Within the Foreign Office, I’ve always had to fight a bit. I was always pushing the barriers back for women diplomats. For women it really was not very easy. I went back to the Ambassador’s Conference in London [in March]. I put the question to the ministers: They talk a lot about diversity, but have they looked at themselves? On the platform were five white males, all from very similar backgrounds. [Laughs.] I got quite a lot of cheers from women in the audience.

How would you describe the state of relations between the United Kingdom and Costa Rica and Nicaragua as you prepare to leave your post?

I think relations between Great Britain and Costa Rica are excellent and I hope have never been better. It’s also important that our relations as part of the European Union have been given a higher profile. That’s important to the U.K. that other countries see us as a key player in Europe as well.

The summit of E.U. and Latin American and Caribbean heads of state (took place last week) in Vienna. We are expecting the launching of negotiations of an E.U.-Central American association agreement, more than just CAFTA (the Central American Free-Trade Agreement with the United States), but a development cooperation package. It will bring a new dimension to our relations.

Obviously, the Nicaraguan government was disappointed when we closed our embassy there. We too. Resources are finite.

Can we do this on a hub-and-spoke basis? Can we do this with alternative forms of representation? We have an excellent honorary consul. We go five or six times a year and with a detailed program to see ministers. It hasn’t been as dramatic a break as one might as imagine. We’re still around and we’re very interested in maintaining contact.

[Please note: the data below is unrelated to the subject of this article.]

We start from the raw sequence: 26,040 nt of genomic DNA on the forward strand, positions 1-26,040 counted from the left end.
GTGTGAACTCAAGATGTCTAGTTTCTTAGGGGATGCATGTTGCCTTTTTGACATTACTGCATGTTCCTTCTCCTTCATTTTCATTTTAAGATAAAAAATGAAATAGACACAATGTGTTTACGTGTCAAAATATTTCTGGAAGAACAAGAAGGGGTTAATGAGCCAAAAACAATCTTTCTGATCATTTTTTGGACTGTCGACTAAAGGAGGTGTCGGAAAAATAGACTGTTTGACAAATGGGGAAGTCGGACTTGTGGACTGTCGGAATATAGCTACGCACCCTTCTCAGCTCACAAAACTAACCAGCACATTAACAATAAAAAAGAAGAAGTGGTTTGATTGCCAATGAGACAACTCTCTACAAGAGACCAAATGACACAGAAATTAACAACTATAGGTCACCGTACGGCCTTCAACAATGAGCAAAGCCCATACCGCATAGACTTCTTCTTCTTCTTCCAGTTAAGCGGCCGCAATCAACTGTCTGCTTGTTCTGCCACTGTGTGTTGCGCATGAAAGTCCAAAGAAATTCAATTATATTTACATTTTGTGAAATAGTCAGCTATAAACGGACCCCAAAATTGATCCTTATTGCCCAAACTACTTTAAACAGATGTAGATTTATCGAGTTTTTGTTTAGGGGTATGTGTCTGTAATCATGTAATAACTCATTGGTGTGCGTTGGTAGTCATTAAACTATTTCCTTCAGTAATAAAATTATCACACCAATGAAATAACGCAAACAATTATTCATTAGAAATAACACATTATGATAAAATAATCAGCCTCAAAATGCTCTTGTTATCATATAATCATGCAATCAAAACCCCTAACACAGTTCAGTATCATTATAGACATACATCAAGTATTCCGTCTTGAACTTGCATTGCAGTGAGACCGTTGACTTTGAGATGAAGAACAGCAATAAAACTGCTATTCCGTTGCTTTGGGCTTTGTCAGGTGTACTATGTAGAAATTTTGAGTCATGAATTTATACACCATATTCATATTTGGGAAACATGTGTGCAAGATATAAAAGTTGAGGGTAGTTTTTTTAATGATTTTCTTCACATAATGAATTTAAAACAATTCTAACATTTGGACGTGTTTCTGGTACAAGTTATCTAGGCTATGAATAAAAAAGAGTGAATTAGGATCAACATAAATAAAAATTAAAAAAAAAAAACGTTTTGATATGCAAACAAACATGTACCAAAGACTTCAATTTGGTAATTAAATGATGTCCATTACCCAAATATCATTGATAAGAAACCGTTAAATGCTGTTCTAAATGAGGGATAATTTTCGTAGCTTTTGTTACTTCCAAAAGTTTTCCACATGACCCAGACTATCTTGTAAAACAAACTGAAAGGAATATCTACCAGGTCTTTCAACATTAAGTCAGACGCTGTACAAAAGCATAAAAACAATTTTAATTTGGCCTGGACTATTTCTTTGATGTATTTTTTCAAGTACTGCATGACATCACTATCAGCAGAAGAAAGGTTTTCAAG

How does Britain view its role and profile in Latin America?

It views the region as an important and stable area now. These are middle-income countries. This is the way it differs from Africa. More attention is paid toward Africa.

I know some of the ministers here say that we seem to have suffered to some extent, that we haven’t benefited as much as countries who’ve behaved much worse than us. They get all the help and we don’t get as much attention.

We’ve seen the developments in Latin America as being positive ones in the last 20-30 years. Development has been in the right direction in terms of governability, human rights and sustainable development. We view the region as important allies in areas that matter to us, particularly in the fight against terrorism and drugs, and the need to improve the way the democratic system operates.

We are concerned that there is great inequality in this region. We realize it is to some extent that this is the reason there is perhaps apathy and disappointment in the fruits of democracy that citizens have seen in this part of the world.

How easy is it for an ambassador to get out and see the country to which she is posted and meet its people?

It couldn’t have been easier. People are welcoming and friendly in both countries. We have an amount of money, not very much, but for that, we fund small projects. You’ve got to find ways to add value to the small amounts of money you’ve got. Since they’re small projects, I find that some of the better things we’ve done have been helping outside San José. This is a perfect excuse to go traveling. We have found little ways to make quite a bit of difference.